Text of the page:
Mon means crest and kamon means family crest. The origin of the Japanese family mon goes back to the eleventh century. Each of the high ranking officers of the day began using a specific textile designs on their most formal wear, to be worn at the Imperial Court by all courtiers. Then they started having them on their carriages as well. The designs steadily became more refined and elegant. These emblems later became the formal mon (crests) we know now and were always put on formal garments.
When the Heian period ended and the samurai warrior class took over the government, at the end of the twelfth century, the warriors used their own emblems on their banners, flags, weapons and hanging screens to identify their camps and headquarters in the time of war. The warriors, who recognized that they were less cultured than the nobles, copied with admiration what the courtiers did.
A mon makes a garment a formal one, suitable for formal occasions. It can have one, three or five mon; the more mon it has, the more formal the occasion it is deemed suitable for. Garments with mon are divided into three types: itsutsu mon (5 mon), mitsu mon (3 mon) and hitotsu mon (1 mon).
A family may choose a mon that is associated with their family (a family mon is called a kamon) or just opt for one they like instead. They are seen on all sorts of items in Japan: clothing, signs, boxes, ceramics, banners.
Women are not obliged to adopt their husbands’ family mon, they may wear their maiden mons, called onna mon.
There are hundreds symbols used in mon and many variations of each. Some popular emblems are sasa (bamboo) leaves, yotsume (4 eyes, a mon of four diamond shapes), tsuta (ivy), kiri (paulownia), tachibana (citrus/mandarin), ageha (butterfly), ume (plum blossom), katabami (wood sorrel/oxalis/clover), mokku (gourd), papaya slice, hanabishi (diamond flower), sensu (folding fans), tsuru (cranes), fuji (wisteria) and myouga (Japanese ginger).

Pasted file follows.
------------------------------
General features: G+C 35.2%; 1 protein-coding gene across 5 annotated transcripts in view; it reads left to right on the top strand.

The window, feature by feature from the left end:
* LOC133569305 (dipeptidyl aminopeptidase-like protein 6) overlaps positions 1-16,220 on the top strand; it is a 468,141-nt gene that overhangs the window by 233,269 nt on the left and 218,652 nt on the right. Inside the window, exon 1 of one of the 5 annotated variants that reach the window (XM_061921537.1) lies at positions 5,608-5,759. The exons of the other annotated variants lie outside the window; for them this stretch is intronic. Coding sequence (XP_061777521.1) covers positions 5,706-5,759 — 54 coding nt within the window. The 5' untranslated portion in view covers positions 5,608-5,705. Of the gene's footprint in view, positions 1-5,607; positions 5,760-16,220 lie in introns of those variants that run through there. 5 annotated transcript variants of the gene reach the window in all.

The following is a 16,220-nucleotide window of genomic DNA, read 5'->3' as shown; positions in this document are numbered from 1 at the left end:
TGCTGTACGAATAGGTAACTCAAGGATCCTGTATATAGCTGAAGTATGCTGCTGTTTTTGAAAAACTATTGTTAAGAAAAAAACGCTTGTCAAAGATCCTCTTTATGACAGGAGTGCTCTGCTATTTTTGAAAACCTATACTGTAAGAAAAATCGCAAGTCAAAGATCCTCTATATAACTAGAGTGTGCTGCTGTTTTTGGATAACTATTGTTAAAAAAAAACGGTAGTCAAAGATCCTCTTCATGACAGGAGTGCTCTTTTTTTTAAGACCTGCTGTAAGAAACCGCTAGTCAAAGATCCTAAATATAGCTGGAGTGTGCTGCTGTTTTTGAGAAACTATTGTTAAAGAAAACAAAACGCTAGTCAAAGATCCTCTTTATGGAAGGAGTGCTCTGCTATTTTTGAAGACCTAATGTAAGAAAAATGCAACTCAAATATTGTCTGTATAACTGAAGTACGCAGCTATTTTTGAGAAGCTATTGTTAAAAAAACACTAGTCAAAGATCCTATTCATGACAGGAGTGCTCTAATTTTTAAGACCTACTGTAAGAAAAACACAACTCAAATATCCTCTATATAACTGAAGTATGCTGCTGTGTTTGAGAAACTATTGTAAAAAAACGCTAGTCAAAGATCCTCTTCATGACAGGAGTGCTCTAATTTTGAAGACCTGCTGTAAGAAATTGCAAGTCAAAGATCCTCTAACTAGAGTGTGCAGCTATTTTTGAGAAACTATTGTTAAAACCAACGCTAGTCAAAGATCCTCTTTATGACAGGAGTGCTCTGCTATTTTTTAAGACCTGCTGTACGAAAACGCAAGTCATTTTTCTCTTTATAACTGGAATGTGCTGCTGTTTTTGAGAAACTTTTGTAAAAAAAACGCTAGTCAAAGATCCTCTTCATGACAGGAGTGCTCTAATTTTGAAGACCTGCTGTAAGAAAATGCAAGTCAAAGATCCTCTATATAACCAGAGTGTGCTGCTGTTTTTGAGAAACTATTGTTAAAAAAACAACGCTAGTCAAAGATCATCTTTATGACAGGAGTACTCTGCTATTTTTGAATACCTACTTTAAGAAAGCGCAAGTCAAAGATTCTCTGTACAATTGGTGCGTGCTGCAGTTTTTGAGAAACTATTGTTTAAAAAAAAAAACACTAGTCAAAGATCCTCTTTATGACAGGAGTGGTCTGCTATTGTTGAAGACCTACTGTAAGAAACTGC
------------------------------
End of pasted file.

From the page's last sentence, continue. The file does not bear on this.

The most frequently seen are ivy, plum blossom, ginger, butterfly and, especially, paulownia.
Kiri (Paulownia): A deciduous tree, native to eastern Asia. In Japanese myths it is said to have the only branches phoenix will land on. It is very popular in traditional Japanese art, particularly textile art where it is often seen on beautiful women’s kimonos and a very popular mon (crest) motif. It is also the flower symbol of is the Office of the Prime Minister of Japan. Paulownia is also known as foxglove tree and princess tree.
The Chrysanthemum, or Kiku in Japanese, is a symbol that represents longevity and rejuvenation. When first introduced to Japan during the Nara period (710 – 793 AC), the Japanese Royal Family was fascinated with the Chrysanthemum. Eventually, during the passing of the years, the Chrysanthemum became the Imperial Family Emblem.
The Imperial Seal of Japan feature 16 petals on the front and 16 petals on the back (only the tip of the petals can be seen on the back) – There are other Chrysanthemum seals with different number of petals, usually related to other Imperial Family members or Shinto Shrines. Nowadays, the Japanese Diet (government) use the 16 petals seal for official documents (passports, orders).